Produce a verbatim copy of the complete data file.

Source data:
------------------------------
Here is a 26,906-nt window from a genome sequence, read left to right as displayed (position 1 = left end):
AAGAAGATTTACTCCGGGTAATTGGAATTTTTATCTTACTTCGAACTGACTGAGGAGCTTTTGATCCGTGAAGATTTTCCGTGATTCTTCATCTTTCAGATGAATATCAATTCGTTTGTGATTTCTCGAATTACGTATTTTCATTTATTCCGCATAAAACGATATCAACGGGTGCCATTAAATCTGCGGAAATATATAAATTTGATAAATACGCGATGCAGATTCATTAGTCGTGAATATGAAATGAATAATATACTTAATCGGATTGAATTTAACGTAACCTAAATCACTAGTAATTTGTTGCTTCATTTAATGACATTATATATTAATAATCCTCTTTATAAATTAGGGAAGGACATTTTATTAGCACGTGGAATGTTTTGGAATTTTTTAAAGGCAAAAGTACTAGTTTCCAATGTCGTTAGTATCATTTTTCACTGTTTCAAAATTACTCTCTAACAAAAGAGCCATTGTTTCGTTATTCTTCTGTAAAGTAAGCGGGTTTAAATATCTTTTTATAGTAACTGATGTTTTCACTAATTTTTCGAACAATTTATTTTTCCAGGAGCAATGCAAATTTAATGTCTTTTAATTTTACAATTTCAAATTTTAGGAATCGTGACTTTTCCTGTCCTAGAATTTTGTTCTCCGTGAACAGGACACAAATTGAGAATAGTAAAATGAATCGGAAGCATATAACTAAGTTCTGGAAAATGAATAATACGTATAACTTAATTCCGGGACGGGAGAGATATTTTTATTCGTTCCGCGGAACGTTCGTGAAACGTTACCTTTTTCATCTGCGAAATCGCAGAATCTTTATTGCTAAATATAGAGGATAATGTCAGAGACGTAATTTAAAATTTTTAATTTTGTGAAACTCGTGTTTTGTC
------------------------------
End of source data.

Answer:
Here is a 26,906-nt window from a genome sequence, read left to right as displayed (position 1 = left end):
AAGAAGATTTACTCCGGGTAATTGGAATTTTTATCTTACTTCGAACTGACTGAGGAGCTTTTGATCCGTGAAGATTTTCCGTGATTCTTCATCTTTCAGATGAATATCAATTCGTTTGTGATTTCTCGAATTACGTATTTTCATTTATTCCGCATAAAACGATATCAACGGGTGCCATTAAATCTGCGGAAATATATAAATTTGATAAATACGCGATGCAGATTCATTAGTCGTGAATATGAAATGAATAATATACTTAATCGGATTGAATTTAACGTAACCTAAATCACTAGTAATTTGTTGCTTCATTTAATGACATTATATATTAATAATCCTCTTTATAAATTAGGGAAGGACATTTTATTAGCACGTGGAATGTTTTGGAATTTTTTAAAGGCAAAAGTACTAGTTTCCAATGTCGTTAGTATCATTTTTCACTGTTTCAAAATTACTCTCTAACAAAAGAGCCATTGTTTCGTTATTCTTCTGTAAAGTAAGCGGGTTTAAATATCTTTTTATAGTAACTGATGTTTTCACTAATTTTTCGAACAATTTATTTTTCCAGGAGCAATGCAAATTTAATGTCTTTTAATTTTACAATTTCAAATTTTAGGAATCGTGACTTTTCCTGTCCTAGAATTTTGTTCTCCGTGAACAGGACACAAATTGAGAATAGTAAAATGAATCGGAAGCATATAACTAAGTTCTGGAAAATGAATAATACGTATAACTTAATTCCGGGACGGGAGAGATATTTTTATTCGTTCCGCGGAACGTTCGTGAAACGTTACCTTTTTCATCTGCGAAATCGCAGAATCTTTATTGCTAAATATAGAGGATAATGTCAGAGACGTAATTTAAAATTTTTAATTTTGTGAAACTCGTGTTTTGTC